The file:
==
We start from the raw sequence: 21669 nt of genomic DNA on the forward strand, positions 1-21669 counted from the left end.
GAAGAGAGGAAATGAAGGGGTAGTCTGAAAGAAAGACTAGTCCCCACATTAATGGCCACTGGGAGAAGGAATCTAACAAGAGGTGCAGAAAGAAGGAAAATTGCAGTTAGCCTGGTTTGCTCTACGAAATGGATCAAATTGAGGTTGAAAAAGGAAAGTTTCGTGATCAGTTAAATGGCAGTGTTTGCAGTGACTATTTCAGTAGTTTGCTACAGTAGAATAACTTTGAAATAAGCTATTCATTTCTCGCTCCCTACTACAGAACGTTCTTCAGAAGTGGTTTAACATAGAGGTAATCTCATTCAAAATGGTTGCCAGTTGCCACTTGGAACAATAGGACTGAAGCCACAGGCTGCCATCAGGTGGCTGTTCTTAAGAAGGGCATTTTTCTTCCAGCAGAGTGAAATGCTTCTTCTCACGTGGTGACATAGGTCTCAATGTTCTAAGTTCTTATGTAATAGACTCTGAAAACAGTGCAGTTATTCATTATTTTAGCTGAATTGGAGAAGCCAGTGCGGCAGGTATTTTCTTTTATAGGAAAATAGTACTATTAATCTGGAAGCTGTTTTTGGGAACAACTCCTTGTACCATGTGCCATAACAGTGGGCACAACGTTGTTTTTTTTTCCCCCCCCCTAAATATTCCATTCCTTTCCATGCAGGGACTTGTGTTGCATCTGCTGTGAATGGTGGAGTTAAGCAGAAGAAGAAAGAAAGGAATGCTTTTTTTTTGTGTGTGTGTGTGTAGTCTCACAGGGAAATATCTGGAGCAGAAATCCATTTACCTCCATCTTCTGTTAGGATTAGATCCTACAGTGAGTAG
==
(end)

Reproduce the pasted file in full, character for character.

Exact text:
We start from the raw sequence: 21669 nt of genomic DNA on the forward strand, positions 1-21669 counted from the left end.
GAAGAGAGGAAATGAAGGGGTAGTCTGAAAGAAAGACTAGTCCCCACATTAATGGCCACTGGGAGAAGGAATCTAACAAGAGGTGCAGAAAGAAGGAAAATTGCAGTTAGCCTGGTTTGCTCTACGAAATGGATCAAATTGAGGTTGAAAAAGGAAAGTTTCGTGATCAGTTAAATGGCAGTGTTTGCAGTGACTATTTCAGTAGTTTGCTACAGTAGAATAACTTTGAAATAAGCTATTCATTTCTCGCTCCCTACTACAGAACGTTCTTCAGAAGTGGTTTAACATAGAGGTAATCTCATTCAAAATGGTTGCCAGTTGCCACTTGGAACAATAGGACTGAAGCCACAGGCTGCCATCAGGTGGCTGTTCTTAAGAAGGGCATTTTTCTTCCAGCAGAGTGAAATGCTTCTTCTCACGTGGTGACATAGGTCTCAATGTTCTAAGTTCTTATGTAATAGACTCTGAAAACAGTGCAGTTATTCATTATTTTAGCTGAATTGGAGAAGCCAGTGCGGCAGGTATTTTCTTTTATAGGAAAATAGTACTATTAATCTGGAAGCTGTTTTTGGGAACAACTCCTTGTACCATGTGCCATAACAGTGGGCACAACGTTGTTTTTTTTTCCCCCCCCCTAAATATTCCATTCCTTTCCATGCAGGGACTTGTGTTGCATCTGCTGTGAATGGTGGAGTTAAGCAGAAGAAGAAAGAAAGGAATGCTTTTTTTTTGTGTGTGTGTGTGTAGTCTCACAGGGAAATATCTGGAGCAGAAATCCATTTACCTCCATCTTCTGTTAGGATTAGATCCTACAGTGAGTAG